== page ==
The album cover has a black bomb, red bomb, and blue bomb on top of a pink background, with “Wolfgang Amadeus Phoenix” written on top of the black bomb

Revisiting Wolfgang Amadeus Phoenix 10 Years Later

By Faith Vara
Music Journalist

Artist: Phoenix

Album: Wolfgang Amadeus Phoenix

Release Date: May 25, 2009

Website: http://wearephoenix.com/

It’s crazy to think that 2009 was a whole decade ago. This is the year Barack Obama was inaugurated as the 44th president of the United States, The Black Eyed Peas’ “I Gotta Feeling” was the biggest song of the year and “Avatar” ruled the silver screen.

It was also the year French indie-pop band, Phoenix, released Wolfgang Amadeus Phoenix, their fourth studio album. During this time, synth-pop and electro-rock bands were all the rage. Indie-pop staples like MGMT, M83 and Passion Pit fused funk, electronica and soft rock in a way that was appealing to young listeners.

Phoenix also joined the indie-pop movement, and along with records like M83’s Hurry Up, We’re Dreaming, Wolfgang Amadeus Phoenix sits among the very best from acts of that era. So let’s take a look back at this decade-defining album 10 years later.

While the band’s previous works slowly built an underground following, the release of Wolfgang Amadeus Phoenix is what finally drew the attention of a more mainstream audience. This is an album full of tunes that are as romantic and danceable as anything from a classic John Hughes soundtrack, yet totally enigmatic at the same time.

Wolfgang Amadeus Phoenix tightened up Phoenix’s rock chops and heightened their synth-pop peaks. Their ambiguous lyrics, laced with references to old world Europe and romantic metaphors, brought a charming glamour to their bubbly sound, and listeners latched onto their instantly memorable hooks.

Most everybody knows their song “Lisztomania,” but how did a track whose title is derived from Hungarian composer, Franz Liszt, become an undisputed indie rock classic? First, start with the song’s bouncing guitar line, which is both precise and catchy. Then add a set of dizzying drum rhythms, and a chorus supported by muted keys that allows for maximum singalong capacity. Finally, construct a bridge with zigzagging synths and head-bobbing melodies, and you have one heck of an indie hit on your hands.

After that near-perfect indie tune, “1901” enters the fold. This was the first single released for the album, and it’s easy to see why listeners instantly gravitated towards it. Backed with chugging hi-hats that sound like shakers, a resolute guitar line and fuzzy synths, “1901” sees frontman Thomas Mars at his most exuberant.

The middle section of the album presents a change in pace that wasn’t commonly seen in the late 2000s indie-pop scene. “Love Like a Sunset, Pt.1” and “Love Like a Sunset, Pt. 2” helps balance this energetic and fast-paced record by offering a few minutes of tranquility.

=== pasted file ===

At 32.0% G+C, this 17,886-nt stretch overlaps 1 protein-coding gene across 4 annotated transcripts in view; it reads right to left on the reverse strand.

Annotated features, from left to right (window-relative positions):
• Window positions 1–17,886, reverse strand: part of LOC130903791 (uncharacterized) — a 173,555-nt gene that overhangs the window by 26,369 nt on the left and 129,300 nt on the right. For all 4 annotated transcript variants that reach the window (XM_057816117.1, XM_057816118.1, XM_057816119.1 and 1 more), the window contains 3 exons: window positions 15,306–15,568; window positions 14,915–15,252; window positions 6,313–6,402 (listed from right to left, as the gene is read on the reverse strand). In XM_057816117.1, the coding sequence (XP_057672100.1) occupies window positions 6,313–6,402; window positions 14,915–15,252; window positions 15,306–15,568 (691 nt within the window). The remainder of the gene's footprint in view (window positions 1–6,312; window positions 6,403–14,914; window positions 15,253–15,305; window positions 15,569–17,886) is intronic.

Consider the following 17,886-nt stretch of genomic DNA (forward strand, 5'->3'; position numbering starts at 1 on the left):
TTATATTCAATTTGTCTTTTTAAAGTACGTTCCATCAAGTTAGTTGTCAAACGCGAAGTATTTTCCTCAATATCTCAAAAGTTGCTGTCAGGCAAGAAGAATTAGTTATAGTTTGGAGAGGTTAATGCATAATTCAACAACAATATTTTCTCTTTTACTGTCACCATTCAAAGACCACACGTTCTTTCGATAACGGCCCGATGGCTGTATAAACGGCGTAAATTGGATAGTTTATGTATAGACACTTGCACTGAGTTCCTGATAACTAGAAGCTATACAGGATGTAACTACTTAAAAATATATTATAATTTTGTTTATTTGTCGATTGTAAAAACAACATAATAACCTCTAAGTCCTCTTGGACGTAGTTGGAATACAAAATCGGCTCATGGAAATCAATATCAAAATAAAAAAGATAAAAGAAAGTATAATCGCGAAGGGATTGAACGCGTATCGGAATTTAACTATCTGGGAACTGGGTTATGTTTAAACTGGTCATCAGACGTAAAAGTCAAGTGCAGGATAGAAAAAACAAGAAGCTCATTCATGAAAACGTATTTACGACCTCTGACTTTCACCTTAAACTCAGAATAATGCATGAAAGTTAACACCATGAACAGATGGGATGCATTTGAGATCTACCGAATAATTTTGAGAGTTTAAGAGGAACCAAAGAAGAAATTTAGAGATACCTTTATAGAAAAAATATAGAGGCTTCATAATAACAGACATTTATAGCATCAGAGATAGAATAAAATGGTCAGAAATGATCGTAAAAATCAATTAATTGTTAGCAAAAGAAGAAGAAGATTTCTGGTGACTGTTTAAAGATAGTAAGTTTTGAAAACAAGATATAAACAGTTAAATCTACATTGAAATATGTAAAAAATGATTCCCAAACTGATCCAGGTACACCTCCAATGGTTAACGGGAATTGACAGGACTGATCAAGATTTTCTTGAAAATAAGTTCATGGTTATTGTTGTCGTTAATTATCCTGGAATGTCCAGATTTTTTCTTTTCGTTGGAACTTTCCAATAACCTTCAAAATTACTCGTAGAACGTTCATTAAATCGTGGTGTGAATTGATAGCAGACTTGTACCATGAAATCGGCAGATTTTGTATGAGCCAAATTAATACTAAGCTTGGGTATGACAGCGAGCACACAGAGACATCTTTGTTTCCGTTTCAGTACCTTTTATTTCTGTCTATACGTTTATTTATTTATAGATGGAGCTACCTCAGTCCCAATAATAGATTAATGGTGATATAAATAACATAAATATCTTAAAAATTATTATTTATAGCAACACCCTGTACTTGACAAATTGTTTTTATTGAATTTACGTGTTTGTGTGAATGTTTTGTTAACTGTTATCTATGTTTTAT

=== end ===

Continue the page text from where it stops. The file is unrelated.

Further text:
While placing a two-part, largely instrumental pair of tracks in the middle of a hooky indie-pop album might seem unnecessary to some, “Love Like a Sunset” can be seen as a vehicle for Phoenix to prove they’re capable of making something a bit more complex and unconventional. It’s a cross section of the album’s sleek musical backing. The sharp guitars snake, the synths glow and Mars’ vocals ascend with pomp.

While it’s obvious that Phoenix excels at exciting and catchy choruses, they should also be praised for their pre-chorus effectiveness. On “Lasso,” the air-punching starts at the onset of its pre-chorus, and it’s just one of several instances where Phoenix rolls out the ramp for the chorus’ takeoff. For example, the driving pre-chorus on “Countdown” outshines its actual chorus, leaving the still catchy refrain sounding a tad deflated compared to its precedenting lines.

Repetition and wordplay are also some of the band’s strong suits. “Rome” has the same kind of supposed dim-witted repetition that makes some rock fans sneer at pop songs, but Phoenix proves the point that pop stars have been trying to make—lyric repetition is basically dopamine for the brain and shouldn’t be fought against.

With Wolfgang Amadeus Phoenix, Phoenix achieved heaps of commercial and critical acclaim. They appeared on Saturday Night Live a month before the album’s release, purely off the popularity of lead single “1901,” and the LP landed in the top 10 of many end-of-year album lists. It also won a Grammy for Best Alternative Music Album in 2010, and its songs were everywhere.

Tracks off the album were featured in ads for Playstation, car commercials, video games like Guitar Hero and TV shows like “Gossip Girl”. To this day, Phoenix’s live set contains more selections from their 2009 album than any other album to date. Their two subsequent albums, Bankrupt! and Ti Amo, are pleasant enough, but neither have had the staying power or pop cultural impact of Wolfgang Amadeus Phoenix.

“Lisztomania” and “1901” alone would have carved Phoenix’s name in the indie rock canon. Yet, the individual pieces on Wolfgang Amadeus Phoenix shine most brilliantly as a collective whole. Ten years later, the album still sounds like a wonder; an effortless classic, as quirky as it is mature.

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